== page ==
Aretha Franklin's first charting hit was with Ray Bryant and his hard-driving left hand. Columbia was trying to make her into a jazz vocalist, but Jerry Wexler at Atlantic saw her as a soul singer all the way. Alas, Bryant does not appear in the first episode, but viewers immediately get to dive into her notorious first session at Muscle Shoals’ FAME Studios when Genius: Aretha premieres this Sunday on Nat Geo.
She was known for her R&B chops and gospel roots, but she needed a hit in 1967. Wexler thought there would be hits to be had by letting Franklin be Franklin and one of the best places to do that would be Muscle Shoals, where he recorded a monster hit for Wilson Pickett. That is the sound Franklin wanted, but she did not know it came from a white rhythm section. Franklin eventually warms to the Swampers, but her disruptive, freeloading manager-husband Ted White does not.
It is hard for Franklin to watch White sabotage her comeback session, especially when she remembers where she came from. We see those scenes in black-and-white. Ironically, her talents were enthusiastically encouraged by her highly problematic father, the Rev. C.L. Franklin, who had a national following for his fiery, politically-charged sermons. At her father’s parties, she met and was encouraged by the likes of Dinah Washington and Art Tatum (played by Robert Glasper). That was also how she met White, much to her later regret.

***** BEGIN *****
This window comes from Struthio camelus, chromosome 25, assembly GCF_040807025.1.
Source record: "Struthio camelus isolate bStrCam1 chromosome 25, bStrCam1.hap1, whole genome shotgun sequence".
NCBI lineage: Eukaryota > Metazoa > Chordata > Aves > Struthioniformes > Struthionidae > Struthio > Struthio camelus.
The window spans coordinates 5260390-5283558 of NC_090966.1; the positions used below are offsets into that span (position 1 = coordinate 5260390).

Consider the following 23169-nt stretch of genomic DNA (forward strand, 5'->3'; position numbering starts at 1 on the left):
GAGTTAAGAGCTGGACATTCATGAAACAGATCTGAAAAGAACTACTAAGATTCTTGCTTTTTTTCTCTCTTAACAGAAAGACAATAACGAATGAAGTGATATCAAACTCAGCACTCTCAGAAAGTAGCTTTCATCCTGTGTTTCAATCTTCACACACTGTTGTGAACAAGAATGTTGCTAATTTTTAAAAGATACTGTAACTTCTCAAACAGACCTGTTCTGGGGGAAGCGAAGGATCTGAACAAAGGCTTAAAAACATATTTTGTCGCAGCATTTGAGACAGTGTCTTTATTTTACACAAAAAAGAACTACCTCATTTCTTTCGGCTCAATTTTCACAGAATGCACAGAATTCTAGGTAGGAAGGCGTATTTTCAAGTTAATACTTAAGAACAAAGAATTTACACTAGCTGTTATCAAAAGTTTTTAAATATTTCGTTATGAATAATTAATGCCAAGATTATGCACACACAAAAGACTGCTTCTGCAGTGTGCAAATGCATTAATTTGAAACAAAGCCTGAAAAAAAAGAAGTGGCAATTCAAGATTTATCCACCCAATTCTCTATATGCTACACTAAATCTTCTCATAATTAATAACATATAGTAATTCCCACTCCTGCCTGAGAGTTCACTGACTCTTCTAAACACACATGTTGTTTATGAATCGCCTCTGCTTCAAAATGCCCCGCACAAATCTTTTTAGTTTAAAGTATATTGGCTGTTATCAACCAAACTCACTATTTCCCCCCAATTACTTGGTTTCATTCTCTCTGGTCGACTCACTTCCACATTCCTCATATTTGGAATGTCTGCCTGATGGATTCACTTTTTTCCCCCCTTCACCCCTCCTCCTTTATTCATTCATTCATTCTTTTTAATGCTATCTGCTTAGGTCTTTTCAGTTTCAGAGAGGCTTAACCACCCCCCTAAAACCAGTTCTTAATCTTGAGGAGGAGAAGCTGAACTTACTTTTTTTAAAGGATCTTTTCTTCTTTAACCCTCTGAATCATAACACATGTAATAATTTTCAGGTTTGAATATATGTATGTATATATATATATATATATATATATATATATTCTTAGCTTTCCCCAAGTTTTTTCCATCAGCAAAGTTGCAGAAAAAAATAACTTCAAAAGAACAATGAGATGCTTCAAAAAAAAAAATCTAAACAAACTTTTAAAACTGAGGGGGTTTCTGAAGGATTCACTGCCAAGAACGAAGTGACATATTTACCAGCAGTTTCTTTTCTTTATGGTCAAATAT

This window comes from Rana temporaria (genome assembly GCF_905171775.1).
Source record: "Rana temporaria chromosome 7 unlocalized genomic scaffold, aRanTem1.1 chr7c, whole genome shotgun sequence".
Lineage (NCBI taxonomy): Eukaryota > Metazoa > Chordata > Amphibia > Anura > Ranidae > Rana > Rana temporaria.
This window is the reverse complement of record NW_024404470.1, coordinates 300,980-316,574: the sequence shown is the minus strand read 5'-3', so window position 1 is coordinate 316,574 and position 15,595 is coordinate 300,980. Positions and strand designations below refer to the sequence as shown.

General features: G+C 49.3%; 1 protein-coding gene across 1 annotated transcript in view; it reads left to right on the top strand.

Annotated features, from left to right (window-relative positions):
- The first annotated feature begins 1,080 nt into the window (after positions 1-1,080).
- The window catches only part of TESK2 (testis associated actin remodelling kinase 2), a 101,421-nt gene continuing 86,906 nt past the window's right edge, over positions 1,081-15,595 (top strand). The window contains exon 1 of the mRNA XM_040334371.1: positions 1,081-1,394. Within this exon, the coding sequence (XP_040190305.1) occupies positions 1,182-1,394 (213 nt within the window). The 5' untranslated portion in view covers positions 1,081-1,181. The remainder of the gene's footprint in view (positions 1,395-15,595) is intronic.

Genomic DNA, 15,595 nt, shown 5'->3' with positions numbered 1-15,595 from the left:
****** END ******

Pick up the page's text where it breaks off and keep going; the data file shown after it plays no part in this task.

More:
For real jazz listeners, the best part about the initial episode is the smart way it features the music and depicts the musicians. Cynthia Erivo is spot-on channeling Franklin’s voice and presence. Likewise, Glasper is an eerie dead-ringer for Tatum (who might not be an obvious choice to include in the Aretha Franklin story). It is also nice to see King Curtis (Marque Richardson is another good likeness), considering how much his solos contributed to Franklin’s hits. Technically, he was more of a jump blues-R&B musician, but he is starting to sound more and more like jazz these days.
Genius, but strictly in-character, without his typical mugging shtick. Courtney B. Vance towers over the first episode, even though showrunner Suzan-Lorri Parks and co-writers Bethany McHugh and Natalie McKearin never shy away from his well-reported shortcomings.
Genius: Aretha captures the music and the tenor of the era quite vividly. It is a top-notch period production that looks great. (Sadly, dying intestate was not such genius on her part, but nobody’s perfect.) Recommended for all soul and R&B fans, Genius: Aretha premieres this Sunday (3/21), on Nat Geo.